There may be need in more populous areas for some kind of restrictions or structure, but there are vast areas of WA where one can be free to experience our country without unfavourable interaction with others, or indeed with the country itself. Surely no restrictions are needed in more than half the area of the state!

Could you please comment on just how free we are to just drive off the road/track to overnight? (I’m thinking of the CSR, the east-west links across the country and the like.) Yes I could battle through lots of weighty papers, but I’d really prefer the advice of an experienced WA traveller!

Cheers

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Follow Up By: Motherhen - Sunday, Nov 22, 2015 at 16:50

Sunday, Nov 22, 2015 at 16:50
Hi John and Val

They will never stop us pulling over to rest, and that is legal within the road reserve (usually 30 metres from road centre) and numerous other public access areas such as along rivers and streams. Nor would they be able to fund inspectors going out to inspect the traditional overnight stops on the Great Central to say "Hey, you should have come back to (insert nearest town with an office for the appropriate authority to issue a camping permit) and got a permit".

To go into town to get a permit to stop for the night half way to the next town is not practical to say the least.

Fortunately they are leaving the Main Roads 24 hour rest areas under the control of Main Roads as fatigue management areas.

We have a huge state, and my bet is that any No Camping regulations will only be policed within xx kilometres of a caravan park.

What they are proposing in their definitions is -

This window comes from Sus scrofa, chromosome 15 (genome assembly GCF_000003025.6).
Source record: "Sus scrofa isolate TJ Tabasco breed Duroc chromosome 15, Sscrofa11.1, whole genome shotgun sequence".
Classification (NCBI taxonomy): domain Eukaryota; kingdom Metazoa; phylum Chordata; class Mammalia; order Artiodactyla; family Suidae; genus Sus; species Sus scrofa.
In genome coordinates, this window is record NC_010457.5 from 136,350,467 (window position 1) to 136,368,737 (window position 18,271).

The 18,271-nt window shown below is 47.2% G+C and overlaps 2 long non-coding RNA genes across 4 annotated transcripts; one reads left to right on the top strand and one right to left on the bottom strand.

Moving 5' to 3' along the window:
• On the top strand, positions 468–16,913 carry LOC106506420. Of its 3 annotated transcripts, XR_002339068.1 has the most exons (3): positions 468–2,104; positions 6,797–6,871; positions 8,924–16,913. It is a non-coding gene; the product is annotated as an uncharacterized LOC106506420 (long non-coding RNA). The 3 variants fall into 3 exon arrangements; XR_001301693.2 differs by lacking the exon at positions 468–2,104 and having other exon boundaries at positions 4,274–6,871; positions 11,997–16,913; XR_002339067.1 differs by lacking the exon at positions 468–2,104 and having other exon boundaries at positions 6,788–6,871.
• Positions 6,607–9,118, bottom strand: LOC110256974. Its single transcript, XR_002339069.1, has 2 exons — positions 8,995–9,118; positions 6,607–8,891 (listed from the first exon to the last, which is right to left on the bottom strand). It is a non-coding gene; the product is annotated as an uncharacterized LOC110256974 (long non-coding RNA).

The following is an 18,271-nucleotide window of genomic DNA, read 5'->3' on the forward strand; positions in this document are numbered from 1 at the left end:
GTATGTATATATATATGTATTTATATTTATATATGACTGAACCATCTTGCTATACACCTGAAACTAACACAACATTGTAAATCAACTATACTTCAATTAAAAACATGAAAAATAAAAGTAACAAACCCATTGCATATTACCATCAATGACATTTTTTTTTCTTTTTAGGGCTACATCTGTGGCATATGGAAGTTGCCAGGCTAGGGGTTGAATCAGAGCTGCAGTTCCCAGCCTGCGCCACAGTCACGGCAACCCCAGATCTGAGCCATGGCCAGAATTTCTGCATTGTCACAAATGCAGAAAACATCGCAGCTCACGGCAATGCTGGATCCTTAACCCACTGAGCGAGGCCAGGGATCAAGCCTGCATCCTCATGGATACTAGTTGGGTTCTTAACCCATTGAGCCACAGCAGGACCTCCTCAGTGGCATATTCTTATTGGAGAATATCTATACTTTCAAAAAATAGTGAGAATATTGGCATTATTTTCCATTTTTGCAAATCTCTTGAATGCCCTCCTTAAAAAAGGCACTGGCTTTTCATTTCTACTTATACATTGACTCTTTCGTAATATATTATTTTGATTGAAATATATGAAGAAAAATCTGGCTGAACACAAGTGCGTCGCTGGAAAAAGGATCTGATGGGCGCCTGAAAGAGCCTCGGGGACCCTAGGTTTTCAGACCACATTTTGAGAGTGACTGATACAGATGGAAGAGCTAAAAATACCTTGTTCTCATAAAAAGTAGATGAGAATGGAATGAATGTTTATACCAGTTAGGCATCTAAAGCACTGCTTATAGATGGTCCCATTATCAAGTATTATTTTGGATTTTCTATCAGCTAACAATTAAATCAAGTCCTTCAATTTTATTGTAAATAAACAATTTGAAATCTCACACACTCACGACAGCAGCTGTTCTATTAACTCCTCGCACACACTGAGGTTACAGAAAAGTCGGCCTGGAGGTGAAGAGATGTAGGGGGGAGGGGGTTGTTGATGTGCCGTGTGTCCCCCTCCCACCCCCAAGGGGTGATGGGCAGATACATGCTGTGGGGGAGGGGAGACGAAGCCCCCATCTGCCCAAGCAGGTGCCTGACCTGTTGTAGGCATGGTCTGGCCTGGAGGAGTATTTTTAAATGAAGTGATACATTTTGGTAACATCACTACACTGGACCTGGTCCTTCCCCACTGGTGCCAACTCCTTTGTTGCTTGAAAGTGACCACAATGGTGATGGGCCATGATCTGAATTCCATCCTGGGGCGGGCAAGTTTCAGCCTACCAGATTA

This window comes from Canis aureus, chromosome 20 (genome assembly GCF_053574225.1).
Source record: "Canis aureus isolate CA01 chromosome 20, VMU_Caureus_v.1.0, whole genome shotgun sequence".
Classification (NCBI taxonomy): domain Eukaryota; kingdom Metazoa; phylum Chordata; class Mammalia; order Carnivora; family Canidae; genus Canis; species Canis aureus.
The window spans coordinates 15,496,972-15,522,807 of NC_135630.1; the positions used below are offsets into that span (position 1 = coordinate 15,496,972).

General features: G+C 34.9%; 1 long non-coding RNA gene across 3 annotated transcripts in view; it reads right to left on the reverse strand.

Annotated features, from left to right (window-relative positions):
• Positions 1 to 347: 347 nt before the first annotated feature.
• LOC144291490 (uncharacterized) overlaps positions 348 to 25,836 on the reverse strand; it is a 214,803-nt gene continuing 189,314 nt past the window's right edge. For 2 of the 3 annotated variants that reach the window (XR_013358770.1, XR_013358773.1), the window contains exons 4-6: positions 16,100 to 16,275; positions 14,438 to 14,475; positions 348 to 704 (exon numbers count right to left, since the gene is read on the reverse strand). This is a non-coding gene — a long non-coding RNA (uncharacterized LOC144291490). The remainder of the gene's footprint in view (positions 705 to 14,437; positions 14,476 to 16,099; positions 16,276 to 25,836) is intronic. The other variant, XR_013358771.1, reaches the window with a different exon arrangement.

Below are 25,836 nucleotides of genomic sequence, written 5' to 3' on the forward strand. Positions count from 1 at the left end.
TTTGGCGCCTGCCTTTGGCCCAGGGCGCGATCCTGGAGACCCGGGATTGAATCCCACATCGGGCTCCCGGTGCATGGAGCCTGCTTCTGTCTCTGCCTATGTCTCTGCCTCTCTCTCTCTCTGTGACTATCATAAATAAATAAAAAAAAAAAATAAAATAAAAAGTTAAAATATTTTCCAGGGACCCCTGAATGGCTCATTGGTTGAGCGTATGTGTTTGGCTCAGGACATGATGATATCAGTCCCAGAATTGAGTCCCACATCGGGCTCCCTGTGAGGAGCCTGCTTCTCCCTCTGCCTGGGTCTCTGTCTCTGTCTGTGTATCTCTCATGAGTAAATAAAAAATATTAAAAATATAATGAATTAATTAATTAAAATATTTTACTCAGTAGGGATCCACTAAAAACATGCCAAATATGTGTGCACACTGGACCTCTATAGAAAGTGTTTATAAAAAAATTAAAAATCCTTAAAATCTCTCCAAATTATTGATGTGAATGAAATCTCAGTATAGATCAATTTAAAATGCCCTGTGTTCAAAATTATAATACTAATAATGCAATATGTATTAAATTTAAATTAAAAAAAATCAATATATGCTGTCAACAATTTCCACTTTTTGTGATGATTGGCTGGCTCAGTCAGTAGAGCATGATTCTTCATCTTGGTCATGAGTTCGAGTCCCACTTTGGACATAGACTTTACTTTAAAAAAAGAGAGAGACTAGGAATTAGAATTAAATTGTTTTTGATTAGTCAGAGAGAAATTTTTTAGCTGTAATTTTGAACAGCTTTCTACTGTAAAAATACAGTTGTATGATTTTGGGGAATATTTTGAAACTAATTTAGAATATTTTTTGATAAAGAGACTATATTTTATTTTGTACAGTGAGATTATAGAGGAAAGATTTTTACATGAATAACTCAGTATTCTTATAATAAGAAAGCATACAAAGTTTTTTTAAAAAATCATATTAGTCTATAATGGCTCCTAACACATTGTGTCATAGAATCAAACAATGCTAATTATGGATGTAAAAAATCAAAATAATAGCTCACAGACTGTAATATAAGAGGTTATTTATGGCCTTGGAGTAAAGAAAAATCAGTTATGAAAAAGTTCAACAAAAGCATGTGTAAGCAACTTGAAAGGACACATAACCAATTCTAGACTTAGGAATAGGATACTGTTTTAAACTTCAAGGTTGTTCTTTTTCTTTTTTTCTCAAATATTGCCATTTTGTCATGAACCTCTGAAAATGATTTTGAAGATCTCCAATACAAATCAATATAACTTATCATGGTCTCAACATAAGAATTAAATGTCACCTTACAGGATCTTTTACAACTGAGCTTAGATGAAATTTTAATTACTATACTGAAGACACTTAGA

"‘Camp’ (verb) will mean to stay or lodge in a tent, or other accommodation
vehicle."

" ‘Accommodation vehicle’ is the term used to reflect all types of vehicles
used or capable of being used for habitation. This includes caravans and campervans."

In adding other accommodation vehicle to the definition of to camp will effectively exclude stopping in any vehicle you can sleep in.

Whether the changing legislation makes any difference to what happens out along the roads, damage is being done by negative publicity about WA, and many businesses who rely on or have their income boosted by tourist will suffer, and a time when the mining industry is starting to wane, at a tie when we need tourism even more.
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Follow Up By: Motherhen - Sunday, Nov 22, 2015 at 16:51

Sunday, Nov 22, 2015 at 16:51
Oh for an edit button.

"At a time when we need tourism - - "
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Follow Up By: Cruznoz - Sunday, Nov 22, 2015 at 19:18

Sunday, Nov 22, 2015 at 19:18
I believe there is a lot off misinformation going around about these changes and a lot of it is being spread by the media, or people who have misread the proposed changes. This is my take on the proposed changes. Please correct me if you think I'm wrong.
Under the current Caravan Parks and Camping Grounds Act 1995, Regulation 11 states that, "a person may camp on land other than a caravan park or camping ground for up to three nights, if the person has obtained the prior permission of the owner of the land."
This regulation has been in place for at least 20 years and as Far as I know is similar across Australia. Under the proposed new legislation this regulation is unchanged.